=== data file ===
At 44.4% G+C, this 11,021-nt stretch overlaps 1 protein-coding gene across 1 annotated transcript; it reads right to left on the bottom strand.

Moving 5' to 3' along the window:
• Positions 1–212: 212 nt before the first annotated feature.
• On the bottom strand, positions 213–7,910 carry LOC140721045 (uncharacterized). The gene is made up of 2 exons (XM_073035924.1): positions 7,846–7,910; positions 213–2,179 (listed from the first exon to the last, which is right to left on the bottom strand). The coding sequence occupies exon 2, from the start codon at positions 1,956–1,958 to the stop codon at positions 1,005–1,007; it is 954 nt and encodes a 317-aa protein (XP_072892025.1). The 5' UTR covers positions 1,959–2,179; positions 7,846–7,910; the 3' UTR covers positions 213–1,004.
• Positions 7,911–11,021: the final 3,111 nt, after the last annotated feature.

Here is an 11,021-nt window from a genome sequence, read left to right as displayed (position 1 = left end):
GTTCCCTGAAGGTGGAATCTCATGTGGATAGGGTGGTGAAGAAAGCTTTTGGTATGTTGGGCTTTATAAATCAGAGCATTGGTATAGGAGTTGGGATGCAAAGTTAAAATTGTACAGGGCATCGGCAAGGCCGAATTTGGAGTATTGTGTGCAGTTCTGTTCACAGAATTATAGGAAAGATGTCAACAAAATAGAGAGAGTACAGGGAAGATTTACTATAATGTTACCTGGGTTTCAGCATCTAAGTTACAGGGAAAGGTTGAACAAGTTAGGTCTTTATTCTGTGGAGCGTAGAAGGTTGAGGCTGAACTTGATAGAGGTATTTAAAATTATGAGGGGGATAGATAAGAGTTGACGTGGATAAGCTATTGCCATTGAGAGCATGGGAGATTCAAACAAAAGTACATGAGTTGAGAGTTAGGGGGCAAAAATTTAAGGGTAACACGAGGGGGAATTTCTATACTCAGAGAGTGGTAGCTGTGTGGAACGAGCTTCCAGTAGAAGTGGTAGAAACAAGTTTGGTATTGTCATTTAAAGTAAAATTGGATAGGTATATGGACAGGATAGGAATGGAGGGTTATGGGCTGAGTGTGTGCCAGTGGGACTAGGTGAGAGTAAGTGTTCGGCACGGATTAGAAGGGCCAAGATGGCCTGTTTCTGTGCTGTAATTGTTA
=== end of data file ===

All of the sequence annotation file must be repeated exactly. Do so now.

At 44.4% G+C, this 11,021-nt stretch overlaps 1 protein-coding gene across 1 annotated transcript; it reads right to left on the bottom strand.

Moving 5' to 3' along the window:
• Positions 1–212: 212 nt before the first annotated feature.
• On the bottom strand, positions 213–7,910 carry LOC140721045 (uncharacterized). The gene is made up of 2 exons (XM_073035924.1): positions 7,846–7,910; positions 213–2,179 (listed from the first exon to the last, which is right to left on the bottom strand). The coding sequence occupies exon 2, from the start codon at positions 1,956–1,958 to the stop codon at positions 1,005–1,007; it is 954 nt and encodes a 317-aa protein (XP_072892025.1). The 5' UTR covers positions 1,959–2,179; positions 7,846–7,910; the 3' UTR covers positions 213–1,004.
• Positions 7,911–11,021: the final 3,111 nt, after the last annotated feature.

Here is an 11,021-nt window from a genome sequence, read left to right as displayed (position 1 = left end):
GTTCCCTGAAGGTGGAATCTCATGTGGATAGGGTGGTGAAGAAAGCTTTTGGTATGTTGGGCTTTATAAATCAGAGCATTGGTATAGGAGTTGGGATGCAAAGTTAAAATTGTACAGGGCATCGGCAAGGCCGAATTTGGAGTATTGTGTGCAGTTCTGTTCACAGAATTATAGGAAAGATGTCAACAAAATAGAGAGAGTACAGGGAAGATTTACTATAATGTTACCTGGGTTTCAGCATCTAAGTTACAGGGAAAGGTTGAACAAGTTAGGTCTTTATTCTGTGGAGCGTAGAAGGTTGAGGCTGAACTTGATAGAGGTATTTAAAATTATGAGGGGGATAGATAAGAGTTGACGTGGATAAGCTATTGCCATTGAGAGCATGGGAGATTCAAACAAAAGTACATGAGTTGAGAGTTAGGGGGCAAAAATTTAAGGGTAACACGAGGGGGAATTTCTATACTCAGAGAGTGGTAGCTGTGTGGAACGAGCTTCCAGTAGAAGTGGTAGAAACAAGTTTGGTATTGTCATTTAAAGTAAAATTGGATAGGTATATGGACAGGATAGGAATGGAGGGTTATGGGCTGAGTGTGTGCCAGTGGGACTAGGTGAGAGTAAGTGTTCGGCACGGATTAGAAGGGCCAAGATGGCCTGTTTCTGTGCTGTAATTGTTA